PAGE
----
The Phivolcs has established a buffer zone of 5 meters on each side of the fault line where no one should be allowed to build anything. But rapid urban development has made this provision difficult to enforce.


Challenge to local government


With a population of over 13 million people, the Greater Metro Manila Area has one of the highest population densities in the world. Many of its poorer residents live along hazardous waterways without adequate shelter.


Di na pwede ‘yan. Dapat magevacuate, delikado.” (This can no longer be. They need to evacuate, it’s dangerous.)


This is what Quezon City mayor Herbert Bautista wants residents living along high-risk areas to know. At a press conference following the launch event, Bautista said he plans to ask those who live along the fault lines to voluntarily leave and resettle elsewhere. (READ: Informal settlers: integration not just relocation)


Ang mga ayaw umalis, papipirmahin ng waiver na nagsasabing alam nila na delikado ang lugar nila,” said the mayor of Metro Manila’s largest city. (Those who don’t want to leave will be asked to sign a waiver acknowledging the risk of their area.) This plan includes resettling informal settlers. “Kasi kung walang nakatayo din, walang disaster.” (If there’s no structures built, there’s no disaster.)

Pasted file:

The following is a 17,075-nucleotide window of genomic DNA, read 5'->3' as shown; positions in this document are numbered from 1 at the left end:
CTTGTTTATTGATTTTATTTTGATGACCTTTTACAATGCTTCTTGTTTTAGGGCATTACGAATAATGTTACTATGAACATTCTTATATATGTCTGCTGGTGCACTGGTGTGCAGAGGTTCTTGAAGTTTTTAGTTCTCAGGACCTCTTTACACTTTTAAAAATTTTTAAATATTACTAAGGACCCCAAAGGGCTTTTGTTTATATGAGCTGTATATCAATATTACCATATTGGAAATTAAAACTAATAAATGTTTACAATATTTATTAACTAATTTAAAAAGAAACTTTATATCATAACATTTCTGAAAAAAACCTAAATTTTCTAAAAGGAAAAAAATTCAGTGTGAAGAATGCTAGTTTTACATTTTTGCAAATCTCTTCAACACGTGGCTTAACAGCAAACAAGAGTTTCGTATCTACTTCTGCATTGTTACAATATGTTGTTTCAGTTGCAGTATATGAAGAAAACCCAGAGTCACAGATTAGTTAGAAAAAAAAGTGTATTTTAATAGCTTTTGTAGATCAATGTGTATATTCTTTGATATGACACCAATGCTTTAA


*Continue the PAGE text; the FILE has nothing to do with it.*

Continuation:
Development unhampered


The hazard maps are likely to create ripples of controversy.


Resettling people, whether voluntary or involuntary, is a politically difficult decision for mayors to make, particularly during an election period.


The Philippines is also experiencing an economic resurgence with rapid urban growth outpacing the government’s ability to regulate development and enforce building standards. In the absence of a comprehensive land use plan, local governments are left to their own devices in managing the limited urban space.


Still, the Risk-Analysis Project partners hope the information from the maps will challenge local government officials to be more pro-active in planning and disaster risk reduction. At the same time, they acknowledge that, unless the public understands how to use the information available, the maps are just ideas on paper. –


The multi-hazard and risk maps are available online at